A business that makes nothing but money is a poor kind of business. -Henry Ford
I happen to be a big fan of standardized processes and consistency as a way of controlling costs and delivering consistent products and services. McDonalds and KFC are prime examples. But when policies seem to be designed by accountants to maximize revenue and reduce cost at the expense of building long-term customer loyalty (and repeat business), then I can get pretty irate.
So last week I was in Pune, India, a delightful technology center southeast of Mumbai. The residents like to think of it as the “Oxford of India” since it is India’s center of education and high technology.
After many great Indian meals during the week I decided to have a semi-western meal and wandered into the brand new Hyatt Regency Hotel just across from one of the technology parks where I had been working all week. I was looking forward to some quiet music, a friendly barman, a dry martini and a buffet I could graze on. I was also looking forward to catching up on my emails through the hotel’s wifi system.
I was not a freeloader coming in to sponge off the organization, and although not a registered guest of the hotel, I was going to have a drink and dinner, which should qualify me as a profit-center and not a cost-center.
I opened my iPad2, quickly found a strong hotel wifi signal and tried to check my emails, only to be told by a pop-up window that I either had to be a hotel guest (name and room number required) or I could “easily” purchase a 1-hour or 24-hour access using my credit card.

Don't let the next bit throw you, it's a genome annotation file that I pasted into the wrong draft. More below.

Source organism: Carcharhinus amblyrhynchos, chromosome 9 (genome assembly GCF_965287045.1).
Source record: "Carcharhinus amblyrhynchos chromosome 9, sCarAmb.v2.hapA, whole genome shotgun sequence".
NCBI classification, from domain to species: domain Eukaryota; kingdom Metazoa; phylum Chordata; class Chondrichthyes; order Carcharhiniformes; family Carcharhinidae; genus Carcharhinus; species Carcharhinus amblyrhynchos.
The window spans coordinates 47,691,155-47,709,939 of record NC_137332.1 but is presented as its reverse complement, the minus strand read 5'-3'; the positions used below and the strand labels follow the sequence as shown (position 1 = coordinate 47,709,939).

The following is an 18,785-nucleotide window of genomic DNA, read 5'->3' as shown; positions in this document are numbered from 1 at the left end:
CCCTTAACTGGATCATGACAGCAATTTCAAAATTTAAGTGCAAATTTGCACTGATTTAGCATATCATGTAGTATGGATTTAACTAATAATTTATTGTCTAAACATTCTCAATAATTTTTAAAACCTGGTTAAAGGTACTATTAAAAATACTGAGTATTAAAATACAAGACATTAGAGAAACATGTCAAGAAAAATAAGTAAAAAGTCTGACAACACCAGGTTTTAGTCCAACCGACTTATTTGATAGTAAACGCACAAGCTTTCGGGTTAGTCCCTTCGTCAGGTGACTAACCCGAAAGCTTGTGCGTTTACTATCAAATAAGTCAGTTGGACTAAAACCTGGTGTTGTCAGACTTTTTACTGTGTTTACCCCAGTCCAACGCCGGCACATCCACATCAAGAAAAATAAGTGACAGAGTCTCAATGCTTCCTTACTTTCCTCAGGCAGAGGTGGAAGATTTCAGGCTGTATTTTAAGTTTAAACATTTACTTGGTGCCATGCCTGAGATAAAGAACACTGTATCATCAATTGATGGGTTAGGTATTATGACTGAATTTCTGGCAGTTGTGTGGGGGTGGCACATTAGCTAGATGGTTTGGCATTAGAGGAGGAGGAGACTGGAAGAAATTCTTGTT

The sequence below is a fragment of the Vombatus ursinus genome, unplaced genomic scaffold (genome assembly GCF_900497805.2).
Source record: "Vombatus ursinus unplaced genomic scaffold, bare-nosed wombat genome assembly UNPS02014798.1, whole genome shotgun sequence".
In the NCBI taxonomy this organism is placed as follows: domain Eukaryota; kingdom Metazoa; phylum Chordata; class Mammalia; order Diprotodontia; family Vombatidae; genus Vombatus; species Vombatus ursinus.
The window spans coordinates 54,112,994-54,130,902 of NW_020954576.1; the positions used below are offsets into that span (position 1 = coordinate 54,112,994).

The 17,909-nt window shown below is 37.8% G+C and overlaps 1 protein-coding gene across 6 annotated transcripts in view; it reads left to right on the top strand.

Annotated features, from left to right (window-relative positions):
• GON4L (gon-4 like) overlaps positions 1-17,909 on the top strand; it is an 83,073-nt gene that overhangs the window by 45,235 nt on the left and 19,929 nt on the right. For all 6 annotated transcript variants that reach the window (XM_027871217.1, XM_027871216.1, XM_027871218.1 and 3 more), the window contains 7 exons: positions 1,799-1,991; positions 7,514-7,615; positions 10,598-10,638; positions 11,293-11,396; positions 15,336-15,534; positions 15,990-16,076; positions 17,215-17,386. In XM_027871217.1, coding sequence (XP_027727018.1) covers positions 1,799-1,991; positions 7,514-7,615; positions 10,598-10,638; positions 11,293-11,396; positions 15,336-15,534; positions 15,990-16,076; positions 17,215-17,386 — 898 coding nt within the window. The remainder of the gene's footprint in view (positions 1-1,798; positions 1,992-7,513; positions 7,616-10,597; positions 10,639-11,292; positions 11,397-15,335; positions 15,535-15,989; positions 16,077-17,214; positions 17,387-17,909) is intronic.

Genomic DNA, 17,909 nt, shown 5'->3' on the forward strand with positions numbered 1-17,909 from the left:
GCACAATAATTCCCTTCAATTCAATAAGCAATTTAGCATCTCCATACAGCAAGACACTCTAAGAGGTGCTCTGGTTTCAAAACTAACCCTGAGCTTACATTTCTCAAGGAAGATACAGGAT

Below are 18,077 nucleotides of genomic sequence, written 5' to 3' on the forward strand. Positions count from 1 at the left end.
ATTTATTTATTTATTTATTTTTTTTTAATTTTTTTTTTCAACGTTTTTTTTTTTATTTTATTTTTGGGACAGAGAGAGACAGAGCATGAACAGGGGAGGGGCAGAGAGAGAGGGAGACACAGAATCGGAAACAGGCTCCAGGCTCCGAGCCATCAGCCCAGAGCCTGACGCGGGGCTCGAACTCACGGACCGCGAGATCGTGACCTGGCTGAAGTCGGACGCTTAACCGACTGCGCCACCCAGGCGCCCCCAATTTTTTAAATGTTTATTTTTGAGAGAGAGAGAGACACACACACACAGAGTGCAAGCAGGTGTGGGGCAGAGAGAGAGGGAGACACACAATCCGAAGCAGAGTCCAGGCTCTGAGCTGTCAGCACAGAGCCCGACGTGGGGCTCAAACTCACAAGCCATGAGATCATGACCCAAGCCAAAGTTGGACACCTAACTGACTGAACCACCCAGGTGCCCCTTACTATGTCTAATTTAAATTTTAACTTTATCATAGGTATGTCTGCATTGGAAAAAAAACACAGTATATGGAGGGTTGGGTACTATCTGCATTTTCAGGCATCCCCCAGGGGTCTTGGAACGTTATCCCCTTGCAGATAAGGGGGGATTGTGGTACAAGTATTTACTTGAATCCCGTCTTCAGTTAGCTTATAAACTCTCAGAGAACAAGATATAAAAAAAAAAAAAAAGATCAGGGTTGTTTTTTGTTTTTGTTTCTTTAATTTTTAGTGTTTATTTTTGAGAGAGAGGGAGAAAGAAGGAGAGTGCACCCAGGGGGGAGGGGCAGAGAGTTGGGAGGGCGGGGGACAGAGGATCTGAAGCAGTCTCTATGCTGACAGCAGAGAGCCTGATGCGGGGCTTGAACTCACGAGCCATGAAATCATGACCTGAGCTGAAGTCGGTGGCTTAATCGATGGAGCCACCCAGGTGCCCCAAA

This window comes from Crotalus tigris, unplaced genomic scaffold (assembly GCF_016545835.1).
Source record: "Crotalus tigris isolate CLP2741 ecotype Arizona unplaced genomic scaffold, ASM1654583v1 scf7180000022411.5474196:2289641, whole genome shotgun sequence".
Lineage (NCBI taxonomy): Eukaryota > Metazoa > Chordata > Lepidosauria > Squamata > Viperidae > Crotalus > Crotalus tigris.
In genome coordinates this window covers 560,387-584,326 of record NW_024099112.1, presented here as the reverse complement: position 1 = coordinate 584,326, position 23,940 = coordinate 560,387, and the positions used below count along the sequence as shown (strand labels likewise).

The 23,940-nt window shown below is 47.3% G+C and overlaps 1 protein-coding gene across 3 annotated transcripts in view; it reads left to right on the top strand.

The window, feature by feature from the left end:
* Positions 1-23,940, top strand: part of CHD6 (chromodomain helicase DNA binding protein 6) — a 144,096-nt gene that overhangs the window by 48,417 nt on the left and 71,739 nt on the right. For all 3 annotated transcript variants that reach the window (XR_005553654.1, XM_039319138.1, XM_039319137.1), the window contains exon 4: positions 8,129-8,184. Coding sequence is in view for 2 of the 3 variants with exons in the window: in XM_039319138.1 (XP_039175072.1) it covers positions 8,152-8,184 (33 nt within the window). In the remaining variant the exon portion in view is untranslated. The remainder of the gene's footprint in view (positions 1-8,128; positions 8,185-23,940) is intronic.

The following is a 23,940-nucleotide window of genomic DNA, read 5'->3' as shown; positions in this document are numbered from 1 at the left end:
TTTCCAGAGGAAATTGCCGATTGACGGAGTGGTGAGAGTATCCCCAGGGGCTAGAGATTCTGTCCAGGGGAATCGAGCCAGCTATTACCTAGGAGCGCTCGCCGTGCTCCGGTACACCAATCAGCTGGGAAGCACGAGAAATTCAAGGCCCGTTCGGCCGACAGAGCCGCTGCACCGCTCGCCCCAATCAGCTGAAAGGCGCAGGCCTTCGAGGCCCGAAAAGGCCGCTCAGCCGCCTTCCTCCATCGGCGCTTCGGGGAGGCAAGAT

Knowing my email work would only take a few minutes I called over the bar manager, after ordering the equivalent of a £10 martini, and asked politely that since I would be having a drink and dinner here in the hotel, could I have quick complementary access to the wifi to check my emails. He smiled and went off to find a senior manager.
The bar manager came back quickly with another smile (well-trained) and a reply that since I was not a hotel guest I could “easily” purchase wifi access for 1-hour or 24-hours ………. (you get the picture). I tried a second time with a different manager. Again, I could easily purchase . . .
The Hyatt rules and policies of profit maximization just created a significant negative experience for me with the Hyatt brand. My expectations of a brand that tries hard to cater to the every need of the business traveler were definitely not fulfilled.
And that night I was definitely a profit center since my drinks and buffet dinner, totaled close to £60 ($100). Definitely not an inexpensive hotel! They made a very good profit off of me that evening, but they also angered me with their rigid and short-sighted policies. Not only will I no longer choose Hyatt if given a choice, but this blog will spread the message far and wide (as most dissatisfied customers do among their circle of friends).
My recurring question to CEOs and senior leaders is: Are you in business for the short-term, grab all the profit you can? Or are you in business to build a strong, raving fan base of loyal customers who tell their friends they must frequent your establishment?
Customer loyalty doesn’t have a line item on the balance sheet or the P&L, but it does have a significant impact on your business, positively or negatively.
I can clearly see the business model of the Hyatt Regency in Pune. It’s evident in their policies. I doubt if executive management has taken the time to understand how their policies impact customer loyalty and repeat business. That evening they had the opportunity to make me a repeat customer and reap a continuing stream of profits from a global business traveler. But the policies said no!
PS: If you have a similar example of short-term profit maximization at the expense of customer loyalty, send me an email or attach it to this blog posting.
Tight Lines . . .
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